NRC orders resumption of Yucca review
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December 04, 2013
NRC orders resumption of Yucca review

Complying with an order from the U.S. Court of Appeals for the D.C. Circuit (Aiken County, et al., Petition for Writ of Mandamu), the Nuclear Regulatory Commission (NRC) directed NRC staff to resume its review of the Department of Energy’s (DOE) application to construct a nuclear waste repository at Yucca Mountain, Nevada. 

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The review will be limited to completion of the safety evaluation report (SER) associated with the application.  The NRC says it will not be able to undertake subsequent steps in the standard licensing review because funds designated by Congress for the review will be expended, and no new funds have been appropriated. 

One-tenth of needed funds

This odd situation began in 2010 when the states of Washington and South Carolina petitioned the U.S. Court of Appeals to order the NRC to continue processing NRC’s application.  The NRC argued that it suspended the review because the $11.1 million it had available is about one-tenth of what is needed to finish the work. 

Initially, the D.C. Circuit refrained from issuing an order to the NRC, stating that it would give Congress time to clarify the issue.  However, the Congress has not done so, and the D.C. Circuit ordered the NRC to “promptly continue with the legally mandated licensing process” for the Yucca Mountain application until there are no appropriated funds remaining.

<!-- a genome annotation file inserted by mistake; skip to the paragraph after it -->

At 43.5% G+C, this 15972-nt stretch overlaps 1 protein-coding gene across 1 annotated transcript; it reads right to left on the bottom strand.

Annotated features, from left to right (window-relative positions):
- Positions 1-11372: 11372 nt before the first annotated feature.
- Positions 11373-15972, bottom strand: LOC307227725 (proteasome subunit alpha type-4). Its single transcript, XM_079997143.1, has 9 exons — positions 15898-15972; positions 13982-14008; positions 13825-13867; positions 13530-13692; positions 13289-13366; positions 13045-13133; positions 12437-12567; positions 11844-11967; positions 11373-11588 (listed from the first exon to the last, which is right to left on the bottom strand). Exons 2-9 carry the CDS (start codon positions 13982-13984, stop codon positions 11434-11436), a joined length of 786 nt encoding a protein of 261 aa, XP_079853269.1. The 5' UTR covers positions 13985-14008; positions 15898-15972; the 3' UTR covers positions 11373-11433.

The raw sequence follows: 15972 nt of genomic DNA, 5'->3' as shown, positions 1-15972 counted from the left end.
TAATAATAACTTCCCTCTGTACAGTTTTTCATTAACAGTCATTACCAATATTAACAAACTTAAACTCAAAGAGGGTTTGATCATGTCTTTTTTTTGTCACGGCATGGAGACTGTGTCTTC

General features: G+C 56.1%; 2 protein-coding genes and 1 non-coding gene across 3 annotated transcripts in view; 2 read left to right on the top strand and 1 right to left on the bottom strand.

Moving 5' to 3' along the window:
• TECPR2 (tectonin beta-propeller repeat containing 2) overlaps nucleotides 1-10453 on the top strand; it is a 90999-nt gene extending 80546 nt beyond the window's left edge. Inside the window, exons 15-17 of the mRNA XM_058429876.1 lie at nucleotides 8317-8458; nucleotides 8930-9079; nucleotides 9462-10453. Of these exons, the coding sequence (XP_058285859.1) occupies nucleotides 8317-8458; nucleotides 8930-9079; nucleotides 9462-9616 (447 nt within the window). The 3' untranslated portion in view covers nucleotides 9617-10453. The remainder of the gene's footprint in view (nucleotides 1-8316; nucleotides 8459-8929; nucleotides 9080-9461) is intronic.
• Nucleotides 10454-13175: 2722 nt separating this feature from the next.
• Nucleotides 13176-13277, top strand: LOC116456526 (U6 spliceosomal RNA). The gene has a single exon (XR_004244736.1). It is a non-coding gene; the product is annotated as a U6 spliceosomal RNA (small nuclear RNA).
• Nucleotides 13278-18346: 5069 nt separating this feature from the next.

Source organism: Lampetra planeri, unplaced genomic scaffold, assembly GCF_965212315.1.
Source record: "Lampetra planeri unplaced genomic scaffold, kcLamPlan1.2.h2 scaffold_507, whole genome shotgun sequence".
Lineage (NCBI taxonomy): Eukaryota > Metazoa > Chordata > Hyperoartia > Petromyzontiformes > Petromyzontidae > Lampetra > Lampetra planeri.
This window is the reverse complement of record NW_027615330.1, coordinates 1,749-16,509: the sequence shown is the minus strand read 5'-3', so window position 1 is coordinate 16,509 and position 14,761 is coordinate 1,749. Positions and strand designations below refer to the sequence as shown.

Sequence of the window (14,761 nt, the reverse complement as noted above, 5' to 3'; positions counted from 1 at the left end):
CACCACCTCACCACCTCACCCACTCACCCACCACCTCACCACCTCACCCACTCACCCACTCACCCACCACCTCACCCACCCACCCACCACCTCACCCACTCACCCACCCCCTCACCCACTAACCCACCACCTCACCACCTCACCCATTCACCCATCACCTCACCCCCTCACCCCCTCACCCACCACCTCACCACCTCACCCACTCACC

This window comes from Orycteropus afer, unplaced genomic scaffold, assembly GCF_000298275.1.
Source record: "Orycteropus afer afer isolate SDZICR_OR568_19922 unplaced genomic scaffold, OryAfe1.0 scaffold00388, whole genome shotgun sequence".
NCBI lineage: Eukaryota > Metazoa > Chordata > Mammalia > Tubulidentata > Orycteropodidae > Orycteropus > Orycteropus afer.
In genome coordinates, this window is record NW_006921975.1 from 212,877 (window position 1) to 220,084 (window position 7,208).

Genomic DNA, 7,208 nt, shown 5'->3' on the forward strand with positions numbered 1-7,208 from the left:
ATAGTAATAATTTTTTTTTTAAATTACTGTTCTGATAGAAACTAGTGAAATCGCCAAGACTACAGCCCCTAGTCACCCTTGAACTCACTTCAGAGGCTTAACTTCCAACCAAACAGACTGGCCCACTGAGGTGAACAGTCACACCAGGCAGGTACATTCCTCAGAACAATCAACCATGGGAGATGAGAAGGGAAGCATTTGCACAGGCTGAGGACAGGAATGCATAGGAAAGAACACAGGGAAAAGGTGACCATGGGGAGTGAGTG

Broad discretion

In its directions to staff, the NRC notes that the D.C. Circuit did not prescribe any particular task or sequence of tasks the NRC should undertake.  Also, says the NRC, the court recognized that the agency currently has limited funding to continue the licensing process and did not require or permit the NRC to expend funds beyond the agency’s existing Nuclear Waste Fund appropriation.

“The court’s order therefore afforded us broad discretion in choosing a pragmatic course of action to resume the licensing process,” says the NRC.  That course of action involves an “incremental approach,” says the NRC, since the agency cannot engage in all of the licensing activities that it would undertake if fully funded. For example, the NRC states that it cannot at this time complete a formal hearing requiring disposition of nearly 300 contentions. 

Agreement on SER

Also, following receipt of the court’s order, the NRC sought comment from the participants in the legal action as to how the agency should continue with the licensing process.  The NRC reported that all participants supported completion of the SER.

The NRC notes that completion of the SER will serve multiple purposes—the staff’s regulatory conclusions will be preserved and made publicly available and could facilitate future resolution of contested hearing issues if additional appropriations are provided and this licensing matter continues.

DOE’s EIS

The NRC is also requesting that the DOE complete a supplement to the environmental impact statement (EIS) prepared by the DOE in 2002 and 2008 for consideration and potential adoption by the staff.  The NRC previously found that these EISs did not adequately address the environmental impacts on groundwater associated with the proposed Yucca Mountain repository.

“We find that completion of the EIS supplement is a well-defined, discrete task that would advance the licensing process and that may be accomplished with available funds,” says the NRC.  “Before an evidentiary hearing in this proceeding could occur, the environmental review must be completed and completion of the EIS supplement is a key component of the environmental review.”

The NRC adds it will not resume adjudication in the case because of lack of funds. 

NRC’s order to the staff

The D.C. Circuit’s order

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